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On Island Profile: Carlos Woods


Dec. 24, 2006 — Carlos Woods has danced the quadrille since he was about six years old, and today — nearly half a century later — he still dances, keeping the cultural tradition alive.
The dance is rich in V.I. history, hallowed by those who follow local culture. Legislation enacted in 2004 made it the official dance of the Virgin Islands.
As a youngster at Madison Elementary School (now Edith Williams School), Woods took to it right away, the way some youngsters flock to a basketball hoop. Woods learned well under the expert tutelage of Madison Principal Lucille Roberts.
"It was her love of the art form that got to me," Williams recalls. "I was a young boy at the time."
About a week before Christmas, Woods sits on a bench in Emancipation Garden as the Lockhart Elementary School Quadrille Dancers perform. He shares his knowledge of the dance and its importance to the territory's culture while watching the children with a practiced eye.
"Their leader, Sandra Reed, is a former Mungo Niles Dancer," he says. The youngsters delight both Woods and the folks wandering through the garden enjoying the daytime festivities and food, spices, arts and crafts.
The daytime activities precede Miracle on Main Street, which will wind up Friday evening with Woods leading both the the Mungo Niles Cultural Dancers and the St. Thomas Heritage Dancers.
Woods credits Sen. Shawn-Michael Malone with helping revive an interest in the cultural dance with his legislation in 2003 naming quelbe the official music of the Virgin Islands, followed by Sen. Luther Renee's bill — cosponsored by Malone — naming the quadrille the official V.I. dance.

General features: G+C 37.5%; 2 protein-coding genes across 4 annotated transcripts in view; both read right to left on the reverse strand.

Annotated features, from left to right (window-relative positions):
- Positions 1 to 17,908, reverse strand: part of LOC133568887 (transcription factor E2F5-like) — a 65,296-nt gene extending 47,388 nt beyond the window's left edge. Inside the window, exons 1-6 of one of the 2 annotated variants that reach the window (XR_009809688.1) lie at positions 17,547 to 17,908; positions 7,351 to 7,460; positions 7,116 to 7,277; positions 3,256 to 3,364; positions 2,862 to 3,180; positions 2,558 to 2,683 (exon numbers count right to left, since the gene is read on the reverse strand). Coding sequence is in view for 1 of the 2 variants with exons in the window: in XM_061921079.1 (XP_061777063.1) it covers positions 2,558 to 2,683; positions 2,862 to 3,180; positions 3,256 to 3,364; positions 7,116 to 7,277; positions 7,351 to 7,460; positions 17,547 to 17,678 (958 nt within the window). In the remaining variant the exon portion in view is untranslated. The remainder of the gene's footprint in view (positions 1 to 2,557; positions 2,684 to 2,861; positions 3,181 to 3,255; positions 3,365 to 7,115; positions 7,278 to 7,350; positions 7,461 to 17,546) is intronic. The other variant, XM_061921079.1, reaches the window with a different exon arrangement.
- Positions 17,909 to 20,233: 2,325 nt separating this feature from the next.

"That legislation inspired another group of dancers," Woods says. "It helped revive an interest in the dance. It was really helpful for getting young people interested."
That renewed interest led Malone in 2005 to start his own group, the St. Thomas Heritage Dancers, many of whom had danced in the Niles group. Woods led the two groups this year at the Main Street celebration, clearing off an area of Main Street that quickly became surrounded by an audience clapping along with the dancers, backed by Milos' Kings.
The performers whirled around in madras and floral print shirts and skirts, as Woods flowed among them, calling the dances. "Our dances are called like calling a square dance," he explains between breaths, as he jumps back in to lead the stepping dancers.
Woods continued studying the quadrille in junior high school and at Charlotte Amalie High School, where he graduated in 1972. He formed a quadrille group in high school that continued after graduation and rehearsed at the Winston Raymo Center. There Woods first joined the Mungo Niles group.
After Mungo Niles died in the late 1980s, Woods carried on the quadrille tradition.
"Actually, the quadrille is not one dance," he says. "It takes several forms of dances indigenous to the islands, but also those adopted from other areas. It's basically a kind of square dance form with a caller."
In the 19th century, European society introduced dances such as the minuet, the Austrian waltz, the French and Danish Lancers and the Polish mazurka.
Plantation blacks would listen to the music and watch these dances from the sidelines. Having no instruments, they improvised. Using whatever they could find — a washtub with a string for a bass, a dried gourd, perhaps a banjo –they wound up with what today is called a "scratch band." The music became what is known as quelbe today, the territory's official music. For years Percy and the Boys, led by Percy Nurse, served as the Niles dancers' official band.